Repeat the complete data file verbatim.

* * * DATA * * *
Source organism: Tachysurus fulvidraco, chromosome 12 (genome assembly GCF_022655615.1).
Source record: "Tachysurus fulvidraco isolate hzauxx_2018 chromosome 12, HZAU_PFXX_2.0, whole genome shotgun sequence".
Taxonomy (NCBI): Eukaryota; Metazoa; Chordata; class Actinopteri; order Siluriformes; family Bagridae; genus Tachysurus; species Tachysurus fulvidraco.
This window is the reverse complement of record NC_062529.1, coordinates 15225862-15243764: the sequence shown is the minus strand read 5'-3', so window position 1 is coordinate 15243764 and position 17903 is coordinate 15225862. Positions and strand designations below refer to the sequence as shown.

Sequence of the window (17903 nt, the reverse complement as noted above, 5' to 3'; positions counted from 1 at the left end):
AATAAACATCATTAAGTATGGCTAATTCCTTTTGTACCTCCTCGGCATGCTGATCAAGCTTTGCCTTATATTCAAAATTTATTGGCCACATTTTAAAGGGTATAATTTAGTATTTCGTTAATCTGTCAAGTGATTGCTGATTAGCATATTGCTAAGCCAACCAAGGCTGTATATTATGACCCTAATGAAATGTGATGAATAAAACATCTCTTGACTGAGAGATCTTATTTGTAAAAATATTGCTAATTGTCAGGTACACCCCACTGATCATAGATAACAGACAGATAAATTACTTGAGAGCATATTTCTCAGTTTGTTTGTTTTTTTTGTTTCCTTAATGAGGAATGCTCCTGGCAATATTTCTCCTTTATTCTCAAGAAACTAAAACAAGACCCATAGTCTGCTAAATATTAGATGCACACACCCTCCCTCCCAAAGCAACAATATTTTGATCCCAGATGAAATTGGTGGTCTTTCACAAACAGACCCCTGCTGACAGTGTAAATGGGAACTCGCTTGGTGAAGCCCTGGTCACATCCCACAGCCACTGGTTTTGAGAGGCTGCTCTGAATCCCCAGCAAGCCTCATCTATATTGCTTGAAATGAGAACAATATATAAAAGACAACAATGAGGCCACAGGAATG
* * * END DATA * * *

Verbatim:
Source organism: Tachysurus fulvidraco, chromosome 12 (genome assembly GCF_022655615.1).
Source record: "Tachysurus fulvidraco isolate hzauxx_2018 chromosome 12, HZAU_PFXX_2.0, whole genome shotgun sequence".
Taxonomy (NCBI): Eukaryota; Metazoa; Chordata; class Actinopteri; order Siluriformes; family Bagridae; genus Tachysurus; species Tachysurus fulvidraco.
This window is the reverse complement of record NC_062529.1, coordinates 15225862-15243764: the sequence shown is the minus strand read 5'-3', so window position 1 is coordinate 15243764 and position 17903 is coordinate 15225862. Positions and strand designations below refer to the sequence as shown.

Sequence of the window (17903 nt, the reverse complement as noted above, 5' to 3'; positions counted from 1 at the left end):
AATAAACATCATTAAGTATGGCTAATTCCTTTTGTACCTCCTCGGCATGCTGATCAAGCTTTGCCTTATATTCAAAATTTATTGGCCACATTTTAAAGGGTATAATTTAGTATTTCGTTAATCTGTCAAGTGATTGCTGATTAGCATATTGCTAAGCCAACCAAGGCTGTATATTATGACCCTAATGAAATGTGATGAATAAAACATCTCTTGACTGAGAGATCTTATTTGTAAAAATATTGCTAATTGTCAGGTACACCCCACTGATCATAGATAACAGACAGATAAATTACTTGAGAGCATATTTCTCAGTTTGTTTGTTTTTTTTGTTTCCTTAATGAGGAATGCTCCTGGCAATATTTCTCCTTTATTCTCAAGAAACTAAAACAAGACCCATAGTCTGCTAAATATTAGATGCACACACCCTCCCTCCCAAAGCAACAATATTTTGATCCCAGATGAAATTGGTGGTCTTTCACAAACAGACCCCTGCTGACAGTGTAAATGGGAACTCGCTTGGTGAAGCCCTGGTCACATCCCACAGCCACTGGTTTTGAGAGGCTGCTCTGAATCCCCAGCAAGCCTCATCTATATTGCTTGAAATGAGAACAATATATAAAAGACAACAATGAGGCCACAGGAATG